State Representative Jim Gregory Discusses Issues Facing PA


Photo Courtesy of Jim Gregory

Jim Gregory taking the Oath of Office at the State Capitol on January 1st

Local radio personality Jim Gregory was sworn in as a State Representative for Pennsylvania’s 80th district in January. Gregory was elected in November in a landslide, receiving 74.37% of the vote over Democrat Laura Burke.

This will be Gregory’s first term in the Pennsylvania State Legislature, and he is excited by the opportunity to serve the citizens of the 80th District.

“You can’t describe that feeling until you are in the position of actually representing a group of people who place all of their trust and belief in you to do the best you can do.  The accomplishment of winning is great. But the responsibility is greater. I have told anyone who asks why I would want to do this that it’s an honor and a privilege to serve in this capacity; don’t take yourself too seriously; treat people with respect; listen to others, and above all work hard,” said Gregory.

According to Gregory, the most pressing issues facing the legislature are solving the pension crisis, and continuing a decade’s long attempt to eliminate property taxes.

“I cannot provide a silver bullet for either of these critical issues, but I will work with my colleagues to find answers,” said Gregory.

Another issue that Representative Gregory expressed concern about is the need for a constitutional amendment to eliminate the statute of limitations on sexual abuse.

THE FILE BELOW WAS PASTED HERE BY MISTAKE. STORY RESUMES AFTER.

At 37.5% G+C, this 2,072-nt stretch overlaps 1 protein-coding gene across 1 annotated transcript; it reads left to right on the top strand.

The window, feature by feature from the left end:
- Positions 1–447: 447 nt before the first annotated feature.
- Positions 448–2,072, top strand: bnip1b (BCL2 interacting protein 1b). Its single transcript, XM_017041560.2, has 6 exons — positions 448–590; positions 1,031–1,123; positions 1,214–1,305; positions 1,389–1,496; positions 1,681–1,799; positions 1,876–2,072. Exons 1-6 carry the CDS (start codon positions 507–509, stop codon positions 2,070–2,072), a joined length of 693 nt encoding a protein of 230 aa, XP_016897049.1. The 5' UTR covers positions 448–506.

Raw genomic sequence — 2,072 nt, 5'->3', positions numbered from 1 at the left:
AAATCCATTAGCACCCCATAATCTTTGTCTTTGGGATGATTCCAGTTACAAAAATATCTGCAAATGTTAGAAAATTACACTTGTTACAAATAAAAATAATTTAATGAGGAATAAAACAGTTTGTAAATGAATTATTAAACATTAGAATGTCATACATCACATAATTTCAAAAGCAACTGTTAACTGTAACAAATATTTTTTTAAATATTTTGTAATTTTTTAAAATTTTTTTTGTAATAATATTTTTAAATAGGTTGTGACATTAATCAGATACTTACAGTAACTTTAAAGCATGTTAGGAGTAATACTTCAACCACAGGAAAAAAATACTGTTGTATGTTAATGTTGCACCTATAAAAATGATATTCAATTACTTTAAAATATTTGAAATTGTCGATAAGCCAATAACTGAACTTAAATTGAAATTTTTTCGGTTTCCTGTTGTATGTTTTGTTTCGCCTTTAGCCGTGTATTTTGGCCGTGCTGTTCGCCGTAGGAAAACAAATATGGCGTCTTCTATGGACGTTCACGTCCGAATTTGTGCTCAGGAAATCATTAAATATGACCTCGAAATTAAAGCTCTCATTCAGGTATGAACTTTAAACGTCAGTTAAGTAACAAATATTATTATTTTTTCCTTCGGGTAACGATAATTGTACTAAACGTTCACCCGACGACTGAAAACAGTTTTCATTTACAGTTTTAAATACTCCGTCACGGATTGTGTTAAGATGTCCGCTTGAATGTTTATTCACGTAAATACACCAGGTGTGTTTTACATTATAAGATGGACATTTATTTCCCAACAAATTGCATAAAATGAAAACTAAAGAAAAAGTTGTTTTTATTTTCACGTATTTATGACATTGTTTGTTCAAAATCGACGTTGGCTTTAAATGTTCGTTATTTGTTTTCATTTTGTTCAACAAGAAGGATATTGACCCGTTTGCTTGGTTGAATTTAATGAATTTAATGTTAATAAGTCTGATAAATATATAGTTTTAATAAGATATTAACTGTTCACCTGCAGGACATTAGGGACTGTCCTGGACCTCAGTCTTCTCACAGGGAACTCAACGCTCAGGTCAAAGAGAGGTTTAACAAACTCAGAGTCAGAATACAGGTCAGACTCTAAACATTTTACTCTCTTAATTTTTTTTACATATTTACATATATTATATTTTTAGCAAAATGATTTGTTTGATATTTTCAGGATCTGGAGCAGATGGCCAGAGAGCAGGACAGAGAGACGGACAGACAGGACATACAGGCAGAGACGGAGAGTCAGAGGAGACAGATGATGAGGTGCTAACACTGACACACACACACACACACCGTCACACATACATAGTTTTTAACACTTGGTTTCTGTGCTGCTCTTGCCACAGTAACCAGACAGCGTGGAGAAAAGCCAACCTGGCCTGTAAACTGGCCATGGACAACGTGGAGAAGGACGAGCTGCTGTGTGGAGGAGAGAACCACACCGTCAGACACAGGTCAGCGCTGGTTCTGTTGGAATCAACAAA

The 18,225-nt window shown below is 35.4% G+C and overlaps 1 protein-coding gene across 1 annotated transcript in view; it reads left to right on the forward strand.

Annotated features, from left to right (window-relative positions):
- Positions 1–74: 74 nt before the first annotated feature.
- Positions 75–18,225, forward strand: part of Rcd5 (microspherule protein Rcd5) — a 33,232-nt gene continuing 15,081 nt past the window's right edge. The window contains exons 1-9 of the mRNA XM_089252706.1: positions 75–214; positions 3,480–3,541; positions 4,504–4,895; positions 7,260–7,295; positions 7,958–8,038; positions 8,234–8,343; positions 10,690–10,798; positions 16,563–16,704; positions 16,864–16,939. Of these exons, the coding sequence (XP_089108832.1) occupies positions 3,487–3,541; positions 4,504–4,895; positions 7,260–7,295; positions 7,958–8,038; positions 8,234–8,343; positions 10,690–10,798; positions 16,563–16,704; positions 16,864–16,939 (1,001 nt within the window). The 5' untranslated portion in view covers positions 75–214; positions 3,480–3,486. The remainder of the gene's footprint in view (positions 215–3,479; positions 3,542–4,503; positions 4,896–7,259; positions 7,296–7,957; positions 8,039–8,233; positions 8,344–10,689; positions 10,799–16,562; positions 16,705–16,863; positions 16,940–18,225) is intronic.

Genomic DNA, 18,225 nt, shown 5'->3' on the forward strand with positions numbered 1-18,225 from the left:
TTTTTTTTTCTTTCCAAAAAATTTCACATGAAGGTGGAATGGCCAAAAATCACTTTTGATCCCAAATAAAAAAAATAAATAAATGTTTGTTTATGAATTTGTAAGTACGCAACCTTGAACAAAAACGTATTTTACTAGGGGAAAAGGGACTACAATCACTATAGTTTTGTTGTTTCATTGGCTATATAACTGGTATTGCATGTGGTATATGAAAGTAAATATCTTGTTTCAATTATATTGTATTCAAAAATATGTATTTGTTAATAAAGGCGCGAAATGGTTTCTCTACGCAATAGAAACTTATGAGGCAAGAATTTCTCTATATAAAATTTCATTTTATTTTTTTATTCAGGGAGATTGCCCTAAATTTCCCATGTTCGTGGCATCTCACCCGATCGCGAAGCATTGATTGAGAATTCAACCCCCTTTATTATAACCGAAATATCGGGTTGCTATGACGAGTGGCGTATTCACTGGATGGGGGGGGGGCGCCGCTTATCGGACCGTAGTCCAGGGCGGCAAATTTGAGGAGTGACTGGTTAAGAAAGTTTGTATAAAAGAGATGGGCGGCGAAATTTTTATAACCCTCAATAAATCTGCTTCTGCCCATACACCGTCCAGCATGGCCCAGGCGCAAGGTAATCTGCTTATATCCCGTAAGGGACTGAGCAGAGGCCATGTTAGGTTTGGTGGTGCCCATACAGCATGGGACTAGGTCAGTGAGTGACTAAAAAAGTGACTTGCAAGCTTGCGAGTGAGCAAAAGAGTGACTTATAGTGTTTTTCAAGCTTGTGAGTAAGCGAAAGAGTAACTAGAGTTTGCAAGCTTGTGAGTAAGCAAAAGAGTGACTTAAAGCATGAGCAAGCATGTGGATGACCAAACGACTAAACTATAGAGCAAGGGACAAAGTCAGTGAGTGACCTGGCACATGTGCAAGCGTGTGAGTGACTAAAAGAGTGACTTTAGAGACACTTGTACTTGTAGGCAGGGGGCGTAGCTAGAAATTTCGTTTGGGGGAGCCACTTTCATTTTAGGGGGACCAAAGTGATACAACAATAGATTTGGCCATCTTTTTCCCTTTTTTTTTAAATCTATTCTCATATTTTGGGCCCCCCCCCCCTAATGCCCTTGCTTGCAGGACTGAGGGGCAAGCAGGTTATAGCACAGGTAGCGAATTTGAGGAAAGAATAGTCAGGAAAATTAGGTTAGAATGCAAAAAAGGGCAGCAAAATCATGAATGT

“Our legislature has tried unsuccessfully to address this problem. Abuse victims deserve an opportunity to be heard in civil cases and the best way to do that is through the amendment process,” said Gregory.

On the campaign trial, Representative Gregory often talked about being a staunch Republican, but said that he is not opposed to compromise with Democratic legislators.

Staunch doesn’t necessarily mean unwilling. I am a listener to all views and make decisions based on what is best for the people of my district. Sometimes that means compromise to achieve a goal, but I cannot accept compromising on my principles,” said Gregory.

Photo of Jim Gregory
Devon Henninger
Representative Jim Gregory giving his victory speech after being declared the winner on Election Night.

Gregory enters office under a Democratic Governor, Tom Wolf.  

“I’m most disappointed with the Governor’s repeated calls for tax increases in order to resolve budgetary problems,” said Gregory, “I believe tightening our belt as a state is preferable to raising taxes on working families. I am hopeful the House, the Senate, and the Governor can better work together as we enter the new year and tackle a new budget. It is my hope that he removes any party affiliations from his thinking when it comes to consideration of legislative proposals. We all need to stop thinking in terms of Republican and Democrat and start thinking in terms of what is best for the people of this state.”

Another issue addressed by Gregory is the Pennsylvania gas tax, the highest gas tax in the United States at $0.58 per gallon. 

I will do everything in my power to make sure the money from the gas tax is going to what it was intended for and that is improving our roads, bridges, and infrastructure. Too much of it is having to be funneled to the State Police budget where that money is being used to cover more municipalities who can’t afford their police forces,” said Gregory.